Privacy vs Profits on Whatsapp in the Future


If Facebook has its way businesses could be sending you messages on Whatsapp.

That’s the news out of Bloomberg in a report that was made on Monday. Where Facebook Chief Financial Officer David Wehner explained:

“We think that enabling that B2C (business-to-consumer) messaging has good business potential for us,”

And sure, we’ll admit it, we can see the attraction to start generating revenue from the communication platform that has only hemorrhaged money since being bought by Facebook for a whopping $21.8 billion in 2009.

The big question is, will it actually happen?

Mark Zuckerberg has previously said that he has no intention to turn Whatsapp into a business until it passes the 1 billion user mark however, as things stand now it has 800 million users which is a massive amount but, what’s even more incredible is that its an increase of 200 million since last year. Effectively that means that the goal of breaking through the billion users mark could be reached by the end of this year.

Whatsapp (in our view) is popular due to its cost effectiveness as a communication channel, especially in South Africa where data costs are relatively high. It’s also popular because it’s an un-intrusive method of keeping up to date with friends and family around the world with no annoying pop up adverts or game invitations.

Privacy Violation or not?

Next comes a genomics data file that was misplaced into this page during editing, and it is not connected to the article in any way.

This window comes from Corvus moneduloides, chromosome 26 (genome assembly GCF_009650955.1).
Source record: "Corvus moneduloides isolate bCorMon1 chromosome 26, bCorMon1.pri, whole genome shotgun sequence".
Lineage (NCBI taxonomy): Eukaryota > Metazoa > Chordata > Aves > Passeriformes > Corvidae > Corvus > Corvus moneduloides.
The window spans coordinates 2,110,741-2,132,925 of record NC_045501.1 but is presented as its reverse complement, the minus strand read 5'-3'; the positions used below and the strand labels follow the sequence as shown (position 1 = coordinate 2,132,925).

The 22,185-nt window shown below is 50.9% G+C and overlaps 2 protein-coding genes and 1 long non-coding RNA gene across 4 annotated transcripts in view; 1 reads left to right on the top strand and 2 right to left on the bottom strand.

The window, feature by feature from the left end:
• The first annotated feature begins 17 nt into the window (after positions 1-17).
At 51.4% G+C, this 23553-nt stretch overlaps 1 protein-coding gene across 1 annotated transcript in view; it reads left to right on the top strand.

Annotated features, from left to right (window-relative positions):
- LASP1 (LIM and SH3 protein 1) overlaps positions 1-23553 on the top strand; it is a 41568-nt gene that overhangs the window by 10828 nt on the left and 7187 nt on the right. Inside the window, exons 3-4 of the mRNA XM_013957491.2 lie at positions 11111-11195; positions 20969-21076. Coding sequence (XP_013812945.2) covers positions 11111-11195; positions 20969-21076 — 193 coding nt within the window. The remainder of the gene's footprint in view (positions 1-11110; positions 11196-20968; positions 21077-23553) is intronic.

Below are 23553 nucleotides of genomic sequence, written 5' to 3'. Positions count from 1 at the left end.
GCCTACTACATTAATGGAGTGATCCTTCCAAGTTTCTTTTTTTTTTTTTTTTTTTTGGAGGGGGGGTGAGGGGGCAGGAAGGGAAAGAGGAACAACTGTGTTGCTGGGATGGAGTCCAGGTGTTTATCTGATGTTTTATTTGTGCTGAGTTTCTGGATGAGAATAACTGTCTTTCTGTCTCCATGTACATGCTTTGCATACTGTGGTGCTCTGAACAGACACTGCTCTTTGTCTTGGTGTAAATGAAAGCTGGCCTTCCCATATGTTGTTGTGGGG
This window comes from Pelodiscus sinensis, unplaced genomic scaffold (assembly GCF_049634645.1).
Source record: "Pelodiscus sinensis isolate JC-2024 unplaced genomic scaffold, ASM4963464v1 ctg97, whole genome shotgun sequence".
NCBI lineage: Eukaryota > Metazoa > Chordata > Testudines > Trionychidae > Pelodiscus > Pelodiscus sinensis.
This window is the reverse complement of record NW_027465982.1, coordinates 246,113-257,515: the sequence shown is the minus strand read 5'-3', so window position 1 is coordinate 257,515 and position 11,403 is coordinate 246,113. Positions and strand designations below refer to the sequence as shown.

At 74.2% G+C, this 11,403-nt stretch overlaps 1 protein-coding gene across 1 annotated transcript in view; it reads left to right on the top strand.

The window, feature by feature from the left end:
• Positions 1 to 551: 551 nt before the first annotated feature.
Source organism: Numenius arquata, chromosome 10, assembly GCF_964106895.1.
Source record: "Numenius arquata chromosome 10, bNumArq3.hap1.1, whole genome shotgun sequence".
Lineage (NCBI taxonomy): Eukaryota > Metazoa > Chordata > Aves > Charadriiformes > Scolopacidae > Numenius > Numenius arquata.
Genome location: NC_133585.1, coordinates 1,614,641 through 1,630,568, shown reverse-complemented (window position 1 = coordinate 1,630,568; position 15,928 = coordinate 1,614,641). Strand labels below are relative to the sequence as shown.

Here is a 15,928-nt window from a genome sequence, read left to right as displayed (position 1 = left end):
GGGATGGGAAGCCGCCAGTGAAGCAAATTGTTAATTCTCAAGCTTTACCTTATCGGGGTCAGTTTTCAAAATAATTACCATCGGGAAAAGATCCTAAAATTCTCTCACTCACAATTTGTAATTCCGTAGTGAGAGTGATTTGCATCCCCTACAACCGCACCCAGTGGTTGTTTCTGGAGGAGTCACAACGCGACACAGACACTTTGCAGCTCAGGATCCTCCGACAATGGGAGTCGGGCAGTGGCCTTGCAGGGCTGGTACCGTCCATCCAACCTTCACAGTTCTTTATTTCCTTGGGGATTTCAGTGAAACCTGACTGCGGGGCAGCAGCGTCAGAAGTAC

The growth of Whatsapp has predominantly been in Asia and therefore we would imagine that, should Facebook decide to let businesses contact users that it would start there. However should this roll out happen in South Africa wouldn’t this then be in contradiction of the POPI act?

The POPI act refers to the South Africa’s Protection of Personal Information Act which seeks to regulate the Processing of Personal Information.

Personal Information in broad terms means any information relating to an identifiable, living natural person or juristic person and or companies and includes, but is not limited to:

  • Contact details: email, telephone, address etc.
  • Demographic information: age, sex, race, birth date, ethnicity etc.
  • History: employment, financial, educational, criminal, medical history
  • Biometric information: blood type etc.
  • Opinions of and about the person
  • Private correspondence etc.

Privacy violations aside, we think that turning Whatsapp into a potential sales channel would be detrimental to the popularity of the platform but worse than that, we foresee a user decline (in South Africa anyways) purely based on the fact that whatever content, be it video or image is automatically downloaded by the receivers device and therefore uses data and data as mentioned above is a deciding factor for the majority of South Africans as it directly translates into money out of pocket.

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